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Jesse O Drake, Whiteside County

In 1888 the Asylum was concerned with the fact that a large number of the boys sent West were leaving the homes that had been found for them before the end of their indentures. The young men claimed that they wanted more money for their indenture and that they could do better if they went out to work for wages. The asylum asked for comments from the orphan train riders and Jesse O. Drake, along with several others answered that request. (His letter below) In 1888 the compensation for indenture was $100. Jesse expressed the opinion that the indenture period should be shortened or the compensation should be increased to $250. He complained: "I do not have the freedom to attend societies, celebrations and concerts." He reported that he was kept short of spending money. He was not attending school because of his poor eyesight. ". . .sometimes (I am) right saucy with the old folks, and rough with the stock, but I shall try to be better hereafter." Although these young men were worked like men, they were disciplined like boys, and they resented it.

Jesse O. Drake lived in Garden Plain, Whiteside County, Illinois with William Huffman during the censuses of 1880 and 1900 (when he was 30 years old!). He was next found in the census of 1920 in Salem, Oregon, where he worked as a laborer in a paper mill. In 1930 and 1940 he worked as a gardener. He was always single, but in 1930 he lived with a nineteen year old girl, Brenda Savage, who was reported to be his step daughter. He was noted to have a 4 year high school education when the 1940 census was taken. Not much is known about Jesse, and no wife could be identified. If he was indeed the step father of Brenda Savage, he had very briefly been married to Effie May Savage sometime between 1920 and 1925, who married Frank Herin in 1925 and was living with Herin in 1930 (as well as Brenda's two sisters, Delphine and Delpha.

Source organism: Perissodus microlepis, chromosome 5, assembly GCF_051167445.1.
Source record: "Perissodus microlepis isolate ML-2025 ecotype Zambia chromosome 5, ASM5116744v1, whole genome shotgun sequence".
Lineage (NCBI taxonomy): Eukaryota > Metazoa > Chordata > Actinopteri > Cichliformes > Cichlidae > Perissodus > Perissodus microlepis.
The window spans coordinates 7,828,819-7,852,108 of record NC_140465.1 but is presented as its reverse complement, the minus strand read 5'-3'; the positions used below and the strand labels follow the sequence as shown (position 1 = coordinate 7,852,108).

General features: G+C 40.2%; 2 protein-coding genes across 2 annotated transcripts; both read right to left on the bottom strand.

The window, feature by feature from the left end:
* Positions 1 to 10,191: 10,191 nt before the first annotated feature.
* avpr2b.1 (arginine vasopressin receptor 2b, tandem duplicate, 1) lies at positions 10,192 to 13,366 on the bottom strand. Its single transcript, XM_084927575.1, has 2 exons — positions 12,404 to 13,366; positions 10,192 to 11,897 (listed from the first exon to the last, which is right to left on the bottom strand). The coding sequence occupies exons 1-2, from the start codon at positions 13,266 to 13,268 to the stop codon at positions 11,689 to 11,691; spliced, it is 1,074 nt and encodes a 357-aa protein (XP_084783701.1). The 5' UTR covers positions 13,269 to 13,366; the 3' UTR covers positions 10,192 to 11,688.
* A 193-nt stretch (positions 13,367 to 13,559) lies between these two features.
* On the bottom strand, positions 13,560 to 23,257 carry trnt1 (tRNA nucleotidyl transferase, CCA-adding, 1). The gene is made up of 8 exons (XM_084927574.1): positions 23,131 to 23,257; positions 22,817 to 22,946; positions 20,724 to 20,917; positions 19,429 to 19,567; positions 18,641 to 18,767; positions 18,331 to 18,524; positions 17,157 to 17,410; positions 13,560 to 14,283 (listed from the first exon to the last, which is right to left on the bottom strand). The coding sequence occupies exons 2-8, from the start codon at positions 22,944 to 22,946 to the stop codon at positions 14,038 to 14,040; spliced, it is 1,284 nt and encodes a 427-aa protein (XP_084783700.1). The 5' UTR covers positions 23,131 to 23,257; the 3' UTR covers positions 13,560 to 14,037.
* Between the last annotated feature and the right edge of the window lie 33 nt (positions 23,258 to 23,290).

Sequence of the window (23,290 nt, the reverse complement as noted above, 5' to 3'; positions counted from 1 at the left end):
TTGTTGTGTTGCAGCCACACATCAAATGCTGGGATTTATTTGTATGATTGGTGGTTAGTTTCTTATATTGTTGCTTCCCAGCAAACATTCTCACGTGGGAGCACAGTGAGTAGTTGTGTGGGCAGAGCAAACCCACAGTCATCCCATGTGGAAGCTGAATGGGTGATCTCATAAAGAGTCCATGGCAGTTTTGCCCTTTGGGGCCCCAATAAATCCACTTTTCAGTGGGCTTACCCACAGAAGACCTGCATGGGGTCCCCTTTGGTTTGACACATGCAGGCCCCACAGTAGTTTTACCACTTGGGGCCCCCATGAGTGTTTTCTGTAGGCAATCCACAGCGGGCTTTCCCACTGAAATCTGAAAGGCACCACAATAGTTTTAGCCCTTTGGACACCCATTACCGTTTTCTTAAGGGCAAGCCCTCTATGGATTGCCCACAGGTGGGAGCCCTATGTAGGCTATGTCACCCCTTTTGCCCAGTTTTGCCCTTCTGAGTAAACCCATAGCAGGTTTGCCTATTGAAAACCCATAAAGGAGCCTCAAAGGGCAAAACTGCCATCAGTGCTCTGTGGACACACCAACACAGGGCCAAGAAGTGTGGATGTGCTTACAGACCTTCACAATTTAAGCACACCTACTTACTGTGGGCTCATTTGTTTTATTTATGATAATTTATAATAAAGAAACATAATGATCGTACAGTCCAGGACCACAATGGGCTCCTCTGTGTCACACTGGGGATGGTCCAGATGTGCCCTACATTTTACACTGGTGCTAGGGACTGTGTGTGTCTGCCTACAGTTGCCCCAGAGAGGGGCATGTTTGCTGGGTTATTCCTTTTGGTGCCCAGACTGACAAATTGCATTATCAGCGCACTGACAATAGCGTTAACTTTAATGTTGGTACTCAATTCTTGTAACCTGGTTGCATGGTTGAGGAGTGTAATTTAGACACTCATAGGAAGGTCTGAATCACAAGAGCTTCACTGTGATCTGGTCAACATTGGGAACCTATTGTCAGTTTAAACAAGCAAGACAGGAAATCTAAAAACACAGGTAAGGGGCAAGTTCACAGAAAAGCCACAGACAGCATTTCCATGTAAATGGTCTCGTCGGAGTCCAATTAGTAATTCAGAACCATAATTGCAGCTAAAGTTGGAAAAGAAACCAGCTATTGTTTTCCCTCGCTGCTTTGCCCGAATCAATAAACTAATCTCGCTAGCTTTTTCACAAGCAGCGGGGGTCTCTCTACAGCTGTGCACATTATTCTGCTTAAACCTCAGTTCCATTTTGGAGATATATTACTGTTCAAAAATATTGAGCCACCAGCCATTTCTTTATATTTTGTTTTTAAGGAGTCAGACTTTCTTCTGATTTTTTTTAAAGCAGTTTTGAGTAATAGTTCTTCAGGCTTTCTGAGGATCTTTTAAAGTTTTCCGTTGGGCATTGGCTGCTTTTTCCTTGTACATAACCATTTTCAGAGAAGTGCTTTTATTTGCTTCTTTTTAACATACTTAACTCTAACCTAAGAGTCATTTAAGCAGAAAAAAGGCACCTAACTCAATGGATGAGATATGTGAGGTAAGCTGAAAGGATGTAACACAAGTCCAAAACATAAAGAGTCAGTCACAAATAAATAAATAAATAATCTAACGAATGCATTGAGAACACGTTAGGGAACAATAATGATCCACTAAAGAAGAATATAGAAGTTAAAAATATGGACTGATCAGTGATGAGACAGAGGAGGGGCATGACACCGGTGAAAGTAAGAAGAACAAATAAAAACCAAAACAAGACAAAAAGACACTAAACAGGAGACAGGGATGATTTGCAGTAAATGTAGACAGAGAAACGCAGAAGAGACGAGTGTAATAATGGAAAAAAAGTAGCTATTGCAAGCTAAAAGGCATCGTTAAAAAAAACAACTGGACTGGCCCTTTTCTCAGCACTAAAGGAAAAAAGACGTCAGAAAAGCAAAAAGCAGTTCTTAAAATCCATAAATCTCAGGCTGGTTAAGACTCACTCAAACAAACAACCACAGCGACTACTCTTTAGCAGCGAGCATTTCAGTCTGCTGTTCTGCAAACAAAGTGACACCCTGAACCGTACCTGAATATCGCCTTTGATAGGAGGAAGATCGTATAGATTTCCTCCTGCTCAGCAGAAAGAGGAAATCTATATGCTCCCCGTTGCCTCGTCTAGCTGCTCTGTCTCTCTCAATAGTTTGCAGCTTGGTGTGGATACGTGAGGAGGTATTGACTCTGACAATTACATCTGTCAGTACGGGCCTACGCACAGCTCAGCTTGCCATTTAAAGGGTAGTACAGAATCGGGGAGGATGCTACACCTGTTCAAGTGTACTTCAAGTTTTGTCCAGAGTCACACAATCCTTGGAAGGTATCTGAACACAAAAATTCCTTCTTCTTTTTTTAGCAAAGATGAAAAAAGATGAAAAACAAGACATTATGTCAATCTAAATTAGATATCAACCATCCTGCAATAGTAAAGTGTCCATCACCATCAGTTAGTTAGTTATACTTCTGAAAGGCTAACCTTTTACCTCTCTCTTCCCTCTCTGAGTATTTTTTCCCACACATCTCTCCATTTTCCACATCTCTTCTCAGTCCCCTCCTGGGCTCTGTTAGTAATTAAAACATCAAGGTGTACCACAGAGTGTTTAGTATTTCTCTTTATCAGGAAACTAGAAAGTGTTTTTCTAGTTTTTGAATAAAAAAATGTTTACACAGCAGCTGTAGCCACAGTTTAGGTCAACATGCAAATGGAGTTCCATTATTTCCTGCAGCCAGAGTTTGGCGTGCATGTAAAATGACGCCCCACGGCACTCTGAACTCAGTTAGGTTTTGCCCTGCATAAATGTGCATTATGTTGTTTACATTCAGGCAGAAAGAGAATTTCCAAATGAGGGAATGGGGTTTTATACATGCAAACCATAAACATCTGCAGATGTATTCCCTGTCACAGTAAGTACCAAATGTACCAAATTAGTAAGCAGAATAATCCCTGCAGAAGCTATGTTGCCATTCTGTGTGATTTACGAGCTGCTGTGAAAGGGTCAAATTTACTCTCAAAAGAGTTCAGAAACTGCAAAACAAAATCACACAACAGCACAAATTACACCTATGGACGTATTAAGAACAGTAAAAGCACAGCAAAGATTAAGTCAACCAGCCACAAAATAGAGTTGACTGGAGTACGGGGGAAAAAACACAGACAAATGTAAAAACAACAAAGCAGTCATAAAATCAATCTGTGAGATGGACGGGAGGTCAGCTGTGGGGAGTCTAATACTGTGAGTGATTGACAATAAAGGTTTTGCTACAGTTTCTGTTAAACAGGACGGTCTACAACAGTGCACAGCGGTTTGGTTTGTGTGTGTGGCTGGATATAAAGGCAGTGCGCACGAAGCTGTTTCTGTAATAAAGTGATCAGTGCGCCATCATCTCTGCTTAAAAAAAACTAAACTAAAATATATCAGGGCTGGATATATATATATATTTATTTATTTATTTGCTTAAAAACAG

It seems that Jesse Drake died in Marion Oregon in August 1961. With the odds stacked against them, it is amazing that as many of the orphans were financial "success" as were. Of course, the measure of financial success I use is owning their own farm or following a career based on a high school education, both very high marks in some decades!

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